Cahan immediately got to work changing that strategy. First, he expanded his department’s size and increased collaborative efforts in the office. Second, he placed emphasis on user experience rather than profit losses. He instructed his engineering team to simplify and rebuild mobile apps such as Yahoo!’s weather, finance, and email apps, in order to make them more accessible and efficient. Efficiency, in particular, was important to him, as it allows users to get more done and, more importantly, to use the app more often.
This retooling of the mobile department had a profound impact on Yahoo!. Not only has Yahoo! gained more than 400 million new mobile app users since he took over, the mobile department alone grossed an outstanding $1.2 billion in revenue in 2014.
Cahan’s efforts reflect the growing influence mobile apps have on overall technology use. For example, global mobile traffic now represents roughly 13% of Internet traffic. Of that traffic, 80% is done through mobile apps. Global mobile app revenues reached $30 billion last year and is expected to grow from there. Yahoo!’s and Cahan’s emphasis on mobile apps and services is one of the latest innovations the tech industry must get accustomed to.
|Intel, the world’s largest manufacturer of computer chips, once sold standard forms of its x-86 processors by the millions, but half of the chips it’ll sell to public clouds — an increasingly vital part of its sales — will be completely customized.
“We have never said no to a custom solution,” said Diane Bryant, the head of Intel’s data center business. “We get orders from the tens of thousands to the hundreds of thousands.”
Public clouds are computer systems accessible to anyone. For example, Amazon Web Services, Google Compute, and Microsoft Azure are all public clouds that frequently sell their computer power or data storage. One recent study also found that about 60% of businesses also use services like public clouds to perform IT-related operations as well.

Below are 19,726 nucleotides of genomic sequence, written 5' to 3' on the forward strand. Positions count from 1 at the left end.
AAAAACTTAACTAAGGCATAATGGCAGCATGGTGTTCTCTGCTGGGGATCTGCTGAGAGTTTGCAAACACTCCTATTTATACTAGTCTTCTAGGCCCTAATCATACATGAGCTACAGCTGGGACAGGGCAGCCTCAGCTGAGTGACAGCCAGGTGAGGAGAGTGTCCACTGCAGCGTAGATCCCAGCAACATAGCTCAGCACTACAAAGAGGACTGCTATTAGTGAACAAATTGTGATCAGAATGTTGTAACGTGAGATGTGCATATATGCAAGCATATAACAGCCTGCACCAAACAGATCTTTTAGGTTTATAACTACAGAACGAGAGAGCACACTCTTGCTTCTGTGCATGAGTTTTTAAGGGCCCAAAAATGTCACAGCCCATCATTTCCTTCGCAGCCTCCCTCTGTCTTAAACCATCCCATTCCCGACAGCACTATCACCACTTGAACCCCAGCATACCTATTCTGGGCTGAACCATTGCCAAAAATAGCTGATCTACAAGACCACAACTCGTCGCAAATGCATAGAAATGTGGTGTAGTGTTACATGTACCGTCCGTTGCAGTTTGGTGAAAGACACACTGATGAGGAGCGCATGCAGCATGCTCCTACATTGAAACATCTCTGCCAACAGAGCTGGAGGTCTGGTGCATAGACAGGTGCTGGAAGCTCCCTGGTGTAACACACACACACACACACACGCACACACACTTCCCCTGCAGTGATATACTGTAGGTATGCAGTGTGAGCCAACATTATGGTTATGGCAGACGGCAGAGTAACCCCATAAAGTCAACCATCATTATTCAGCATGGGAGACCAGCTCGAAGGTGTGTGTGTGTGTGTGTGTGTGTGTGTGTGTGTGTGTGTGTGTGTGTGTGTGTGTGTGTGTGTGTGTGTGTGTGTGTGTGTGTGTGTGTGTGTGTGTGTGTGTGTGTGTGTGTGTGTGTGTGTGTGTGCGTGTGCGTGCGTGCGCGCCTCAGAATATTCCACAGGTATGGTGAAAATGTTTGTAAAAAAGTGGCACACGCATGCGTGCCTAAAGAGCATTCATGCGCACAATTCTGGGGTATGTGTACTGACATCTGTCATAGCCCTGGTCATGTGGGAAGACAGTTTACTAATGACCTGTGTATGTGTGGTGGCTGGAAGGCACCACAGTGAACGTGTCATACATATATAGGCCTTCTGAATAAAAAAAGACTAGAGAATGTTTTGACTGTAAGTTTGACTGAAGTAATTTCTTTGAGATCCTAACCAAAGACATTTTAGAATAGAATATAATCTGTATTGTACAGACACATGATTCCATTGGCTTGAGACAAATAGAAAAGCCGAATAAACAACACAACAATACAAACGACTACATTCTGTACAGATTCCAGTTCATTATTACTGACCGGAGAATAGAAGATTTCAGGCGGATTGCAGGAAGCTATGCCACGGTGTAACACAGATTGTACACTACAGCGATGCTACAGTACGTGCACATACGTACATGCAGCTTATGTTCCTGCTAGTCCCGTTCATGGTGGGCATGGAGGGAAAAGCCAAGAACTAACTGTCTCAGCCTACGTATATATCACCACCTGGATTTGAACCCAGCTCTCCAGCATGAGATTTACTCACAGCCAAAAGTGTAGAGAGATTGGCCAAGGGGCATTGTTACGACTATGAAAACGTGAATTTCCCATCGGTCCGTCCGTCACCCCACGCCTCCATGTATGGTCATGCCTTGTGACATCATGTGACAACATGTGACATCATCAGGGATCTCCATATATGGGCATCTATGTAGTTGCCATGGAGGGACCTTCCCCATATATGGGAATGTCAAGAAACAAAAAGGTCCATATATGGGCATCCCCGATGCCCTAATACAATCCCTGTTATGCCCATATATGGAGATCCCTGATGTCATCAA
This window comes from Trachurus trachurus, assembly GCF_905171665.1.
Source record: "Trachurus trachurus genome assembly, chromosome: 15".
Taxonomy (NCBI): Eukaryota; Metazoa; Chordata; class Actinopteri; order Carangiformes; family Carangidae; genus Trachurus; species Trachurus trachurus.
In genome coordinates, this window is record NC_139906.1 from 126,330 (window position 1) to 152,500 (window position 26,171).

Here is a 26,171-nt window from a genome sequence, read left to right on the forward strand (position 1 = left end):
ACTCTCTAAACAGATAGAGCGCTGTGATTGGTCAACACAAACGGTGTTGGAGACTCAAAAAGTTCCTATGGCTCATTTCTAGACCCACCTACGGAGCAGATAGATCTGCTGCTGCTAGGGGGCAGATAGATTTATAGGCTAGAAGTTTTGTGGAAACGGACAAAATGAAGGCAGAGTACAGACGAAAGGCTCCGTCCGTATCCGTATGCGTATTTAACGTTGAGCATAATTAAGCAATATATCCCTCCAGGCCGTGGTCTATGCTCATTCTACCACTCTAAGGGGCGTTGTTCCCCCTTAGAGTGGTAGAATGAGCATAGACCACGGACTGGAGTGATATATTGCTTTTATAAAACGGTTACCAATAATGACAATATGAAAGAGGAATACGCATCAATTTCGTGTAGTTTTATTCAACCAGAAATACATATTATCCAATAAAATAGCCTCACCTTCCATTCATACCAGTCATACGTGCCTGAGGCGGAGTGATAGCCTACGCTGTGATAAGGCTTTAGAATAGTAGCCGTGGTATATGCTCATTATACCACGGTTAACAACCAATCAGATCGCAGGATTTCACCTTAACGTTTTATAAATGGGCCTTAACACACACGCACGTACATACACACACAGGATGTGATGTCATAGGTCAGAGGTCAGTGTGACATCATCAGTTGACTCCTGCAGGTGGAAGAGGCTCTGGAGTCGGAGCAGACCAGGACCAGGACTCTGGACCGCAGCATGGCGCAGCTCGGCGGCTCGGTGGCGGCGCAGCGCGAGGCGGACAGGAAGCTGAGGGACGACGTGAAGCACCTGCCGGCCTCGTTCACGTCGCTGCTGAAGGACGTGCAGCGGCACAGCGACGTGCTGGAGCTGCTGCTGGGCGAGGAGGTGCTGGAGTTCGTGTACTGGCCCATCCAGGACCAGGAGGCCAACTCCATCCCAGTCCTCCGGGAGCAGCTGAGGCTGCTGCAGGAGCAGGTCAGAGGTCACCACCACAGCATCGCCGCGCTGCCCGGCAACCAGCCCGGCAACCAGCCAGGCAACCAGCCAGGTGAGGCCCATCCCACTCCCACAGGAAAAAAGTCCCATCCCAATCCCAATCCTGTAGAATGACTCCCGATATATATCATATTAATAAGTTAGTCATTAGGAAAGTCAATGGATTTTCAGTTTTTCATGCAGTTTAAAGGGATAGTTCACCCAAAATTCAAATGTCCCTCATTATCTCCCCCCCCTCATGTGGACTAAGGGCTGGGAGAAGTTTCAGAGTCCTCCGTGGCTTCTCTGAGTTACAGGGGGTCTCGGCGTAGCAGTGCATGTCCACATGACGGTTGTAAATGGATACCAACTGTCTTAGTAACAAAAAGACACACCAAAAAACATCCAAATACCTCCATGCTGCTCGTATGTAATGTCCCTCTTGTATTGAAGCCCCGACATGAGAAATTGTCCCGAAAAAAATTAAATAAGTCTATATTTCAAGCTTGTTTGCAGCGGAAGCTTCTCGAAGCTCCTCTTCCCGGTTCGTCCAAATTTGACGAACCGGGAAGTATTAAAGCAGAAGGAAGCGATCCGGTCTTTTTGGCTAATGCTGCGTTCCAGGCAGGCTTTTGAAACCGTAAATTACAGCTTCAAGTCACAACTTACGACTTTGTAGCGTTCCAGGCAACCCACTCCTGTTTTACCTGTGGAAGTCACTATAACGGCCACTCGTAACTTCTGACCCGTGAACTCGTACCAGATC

Since these public clouds are reaching millions of people, they need to work as well as is possible, which is why there’s such a high demand for custom chips, Bryant explains.
“[These companies] are running a million servers, so floor space, power, cooling, people — you want to optimize everything,” she said. “The name of the game is customization.”
Case in point, eBay wanted to install a hyper-efficient cooling system, and so it asked Intel to make chips that had a superior thermal tolerance, which allowed them to be worked even harder.
Though there’s an obvious demand for custom chips, it seems a little odd for Intel to suddenly start taking so many custom jobs. After all, it made heaps of profit churning out tens of millions of cookie-cutter chips. Why even bother with custom chips?
For two reasons, it seems. First, Intel’s chip fabrication plants have become so automated that creating custom chips is not as laborious as it sounds. All it takes to leave out a core or change some other property of the chip is to input a few new commands into the machine. Second, it’s because there’s profit to be made there. Clients are willing to pay extra for a special run, or pay an engineering fee.
“As the dependency on technology increases, you have more workloads going across greater amounts of infrastructure,” said Bryant. “The name of the game is customization.”